With a new baby due in December and a huge list of jobs to achieve before its arrival I approached the vegetable garden quite differently last spring.
I went through all my seeds and tried to select only those that I knew grew well and that we ate the most of. I sowed anything I could directly into the garden. I kept the variety of seeds I started indoors in trays limited to those we needed most, and also kept the numbers of each variety down. I decided not to try any new vegetables this season.
From lettuce to popping corn
So we had lots of salad greens, various lettuces, mizuna, arugula, spinaches, carrots, spring
onion, parsnip, broccoli, cauli, a couple of cabbage, lots of peas, eating and popping corn, potatoes, a few types of beans, beetroot and some tomatoes. Yams appeared where I had grown them last year so I moved a few around to suit my garden rotation plan and space available.
Amongst the seed I planted inside were cucumber (including apple which were great last year), squash and a couple of pumpkins. However, when I planted them out, other than a few squash, most of the seedlings died. Iím really at a loss as to why, some were in the glasshouse and the rest spread throughout the garden.
In late winter/early spring, we dug out an area beside the vegetable patch to put in a retaining wall and create a place for the compost bins and space for pots. With the retaining wall in, we were able to move the tyres we have for potatoes into that area which is much sunnier then where they were previously. Hopefully this will improve the crop this year.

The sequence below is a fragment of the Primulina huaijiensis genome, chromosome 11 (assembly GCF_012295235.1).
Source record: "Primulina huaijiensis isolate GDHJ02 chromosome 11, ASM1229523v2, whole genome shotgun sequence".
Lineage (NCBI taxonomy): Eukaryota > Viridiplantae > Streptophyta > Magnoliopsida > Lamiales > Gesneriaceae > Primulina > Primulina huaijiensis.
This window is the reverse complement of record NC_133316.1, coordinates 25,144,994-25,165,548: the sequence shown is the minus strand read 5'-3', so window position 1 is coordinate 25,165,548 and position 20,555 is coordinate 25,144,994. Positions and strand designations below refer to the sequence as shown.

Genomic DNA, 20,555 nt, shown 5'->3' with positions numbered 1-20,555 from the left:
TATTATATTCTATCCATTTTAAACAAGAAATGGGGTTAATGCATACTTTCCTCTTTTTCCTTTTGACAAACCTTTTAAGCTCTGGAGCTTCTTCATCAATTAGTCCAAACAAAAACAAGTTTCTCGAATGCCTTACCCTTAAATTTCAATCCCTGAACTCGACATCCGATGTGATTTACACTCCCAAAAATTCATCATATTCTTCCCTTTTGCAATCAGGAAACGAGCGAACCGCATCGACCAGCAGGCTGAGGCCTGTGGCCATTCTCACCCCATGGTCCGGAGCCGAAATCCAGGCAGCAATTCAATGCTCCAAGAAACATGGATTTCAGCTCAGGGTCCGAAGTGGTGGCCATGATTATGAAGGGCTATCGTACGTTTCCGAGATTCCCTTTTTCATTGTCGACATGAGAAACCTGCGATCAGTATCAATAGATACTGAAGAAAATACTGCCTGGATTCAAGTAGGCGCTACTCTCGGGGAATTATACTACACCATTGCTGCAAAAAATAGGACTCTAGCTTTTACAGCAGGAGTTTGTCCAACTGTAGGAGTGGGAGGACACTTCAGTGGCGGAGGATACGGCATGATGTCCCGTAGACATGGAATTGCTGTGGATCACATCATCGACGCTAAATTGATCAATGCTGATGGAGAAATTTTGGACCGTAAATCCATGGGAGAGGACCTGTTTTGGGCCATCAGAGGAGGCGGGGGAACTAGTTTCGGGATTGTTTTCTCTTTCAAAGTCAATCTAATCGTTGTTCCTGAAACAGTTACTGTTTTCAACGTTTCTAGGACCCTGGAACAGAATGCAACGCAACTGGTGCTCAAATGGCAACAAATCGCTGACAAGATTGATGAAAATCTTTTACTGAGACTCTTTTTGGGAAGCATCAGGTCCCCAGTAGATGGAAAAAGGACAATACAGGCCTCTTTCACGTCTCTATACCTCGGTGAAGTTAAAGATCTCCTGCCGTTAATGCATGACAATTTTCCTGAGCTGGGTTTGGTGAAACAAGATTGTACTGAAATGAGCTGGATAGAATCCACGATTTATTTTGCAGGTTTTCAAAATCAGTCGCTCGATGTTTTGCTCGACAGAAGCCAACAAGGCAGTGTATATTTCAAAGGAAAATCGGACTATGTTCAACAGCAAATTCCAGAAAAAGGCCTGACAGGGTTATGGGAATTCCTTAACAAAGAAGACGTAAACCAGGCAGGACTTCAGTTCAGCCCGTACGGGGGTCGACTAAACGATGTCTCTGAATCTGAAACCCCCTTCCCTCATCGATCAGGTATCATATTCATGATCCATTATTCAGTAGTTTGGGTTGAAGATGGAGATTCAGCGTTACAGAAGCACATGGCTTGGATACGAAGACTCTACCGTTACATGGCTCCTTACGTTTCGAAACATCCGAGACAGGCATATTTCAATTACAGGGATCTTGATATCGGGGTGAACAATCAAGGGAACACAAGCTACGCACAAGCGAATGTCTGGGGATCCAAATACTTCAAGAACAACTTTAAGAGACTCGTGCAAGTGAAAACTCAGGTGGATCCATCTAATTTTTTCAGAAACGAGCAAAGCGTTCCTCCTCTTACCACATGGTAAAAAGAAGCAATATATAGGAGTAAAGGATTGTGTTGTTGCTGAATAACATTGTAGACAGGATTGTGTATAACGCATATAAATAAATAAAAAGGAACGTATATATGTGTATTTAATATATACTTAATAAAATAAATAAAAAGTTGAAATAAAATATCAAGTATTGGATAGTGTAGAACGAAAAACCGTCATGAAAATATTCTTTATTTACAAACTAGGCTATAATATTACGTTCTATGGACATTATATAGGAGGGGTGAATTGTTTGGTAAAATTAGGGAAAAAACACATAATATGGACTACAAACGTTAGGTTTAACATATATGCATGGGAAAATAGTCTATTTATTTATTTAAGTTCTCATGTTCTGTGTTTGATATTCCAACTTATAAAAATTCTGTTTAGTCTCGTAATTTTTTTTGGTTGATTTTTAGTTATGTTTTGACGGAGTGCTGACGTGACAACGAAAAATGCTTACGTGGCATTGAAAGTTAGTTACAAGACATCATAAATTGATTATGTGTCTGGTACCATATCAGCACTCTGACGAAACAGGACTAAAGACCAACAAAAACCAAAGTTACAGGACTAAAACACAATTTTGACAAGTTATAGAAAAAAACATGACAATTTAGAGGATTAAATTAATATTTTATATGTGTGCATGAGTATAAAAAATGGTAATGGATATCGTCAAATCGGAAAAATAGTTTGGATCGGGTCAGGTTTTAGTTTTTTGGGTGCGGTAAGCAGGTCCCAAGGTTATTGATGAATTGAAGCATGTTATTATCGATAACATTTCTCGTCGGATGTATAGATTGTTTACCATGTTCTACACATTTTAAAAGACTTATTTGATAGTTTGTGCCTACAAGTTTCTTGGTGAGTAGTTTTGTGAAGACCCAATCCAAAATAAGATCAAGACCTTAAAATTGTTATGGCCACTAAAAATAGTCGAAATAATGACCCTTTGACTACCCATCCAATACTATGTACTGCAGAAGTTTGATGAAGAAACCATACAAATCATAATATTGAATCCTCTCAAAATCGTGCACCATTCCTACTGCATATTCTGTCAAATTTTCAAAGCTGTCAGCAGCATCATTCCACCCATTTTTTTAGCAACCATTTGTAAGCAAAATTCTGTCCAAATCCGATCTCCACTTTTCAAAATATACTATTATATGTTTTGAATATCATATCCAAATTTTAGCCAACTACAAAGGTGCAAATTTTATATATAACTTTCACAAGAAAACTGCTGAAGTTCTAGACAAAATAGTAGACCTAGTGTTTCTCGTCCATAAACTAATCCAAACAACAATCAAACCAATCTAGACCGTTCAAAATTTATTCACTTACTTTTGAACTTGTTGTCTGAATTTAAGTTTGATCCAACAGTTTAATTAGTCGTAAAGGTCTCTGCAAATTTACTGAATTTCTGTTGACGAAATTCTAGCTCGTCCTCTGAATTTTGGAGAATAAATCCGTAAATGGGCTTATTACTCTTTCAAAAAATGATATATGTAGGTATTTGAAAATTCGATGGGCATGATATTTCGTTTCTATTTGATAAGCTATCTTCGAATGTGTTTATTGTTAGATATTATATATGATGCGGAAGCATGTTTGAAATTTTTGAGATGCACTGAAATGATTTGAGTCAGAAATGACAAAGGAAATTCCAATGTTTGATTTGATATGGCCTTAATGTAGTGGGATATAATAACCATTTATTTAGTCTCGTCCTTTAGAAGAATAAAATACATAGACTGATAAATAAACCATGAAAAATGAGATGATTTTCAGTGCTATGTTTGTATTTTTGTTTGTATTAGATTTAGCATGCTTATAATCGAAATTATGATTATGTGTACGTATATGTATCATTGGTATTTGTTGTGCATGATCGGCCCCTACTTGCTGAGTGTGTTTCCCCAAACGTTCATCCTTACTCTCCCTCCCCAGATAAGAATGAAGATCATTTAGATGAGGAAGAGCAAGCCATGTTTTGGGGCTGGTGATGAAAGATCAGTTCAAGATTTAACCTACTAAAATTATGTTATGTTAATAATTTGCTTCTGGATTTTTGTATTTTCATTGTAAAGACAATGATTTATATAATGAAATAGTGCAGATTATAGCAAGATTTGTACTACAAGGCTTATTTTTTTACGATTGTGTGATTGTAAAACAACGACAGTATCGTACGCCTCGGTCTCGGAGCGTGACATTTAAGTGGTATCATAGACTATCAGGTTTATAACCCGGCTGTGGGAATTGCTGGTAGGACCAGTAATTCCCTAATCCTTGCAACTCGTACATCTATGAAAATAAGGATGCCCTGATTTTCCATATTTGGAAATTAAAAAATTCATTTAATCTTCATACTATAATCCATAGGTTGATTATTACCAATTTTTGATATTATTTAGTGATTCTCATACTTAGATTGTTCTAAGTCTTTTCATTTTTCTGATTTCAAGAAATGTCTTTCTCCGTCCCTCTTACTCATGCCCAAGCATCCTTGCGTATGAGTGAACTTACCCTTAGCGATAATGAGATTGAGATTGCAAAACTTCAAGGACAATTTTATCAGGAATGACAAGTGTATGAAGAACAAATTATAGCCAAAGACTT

Broad beans were once again one of the first veges to reach the table and we had a really good crop of broccoli and some really lovely caulis which were great until the bugs got to them, the broccoli in particular was covered in what looked to me like aphids.
Strawberries were another spring success this year with a large crop of really nice big juicy red ones.
Top soil not so good
When we dug out the soil for the retaining wall I put a layer on top of one of the vege beds thinking it would add bulk to the soil when mixed through. Because it was of a fine tilth I also thought it would be good for seed sowing. Turned out to be a bit of a disaster. I sowed carrots, parsnip, beetroot and spring onion seeds and after a few days watering and sun it began to clog together and then crack. It also dried out very quickly. The germination rate was poor, particularly of parsnip and spring onion, the carrots only marginally better.
The top soil was so low in nutrients that any seedlings struggled and had a really slow start. I had assumed that as they started to grow their roots would hit the good soil underneath - this didnít seem to happen. Seeds I planted elsewhere a month later of spring onion and carrot were miles head and altogether better for the rest of the season. The ones in the dirt never really caught up.
Otherwise the garden was going well until we had a very late frost which got all my tomatoes - other than a couple I planted in the glasshouse - and the young bean plants. It was too late to start with tomato seed again so I had to buy replacement plants, although I did resow the beans. Every spring in this area seems to be different and you never really now what youíll get.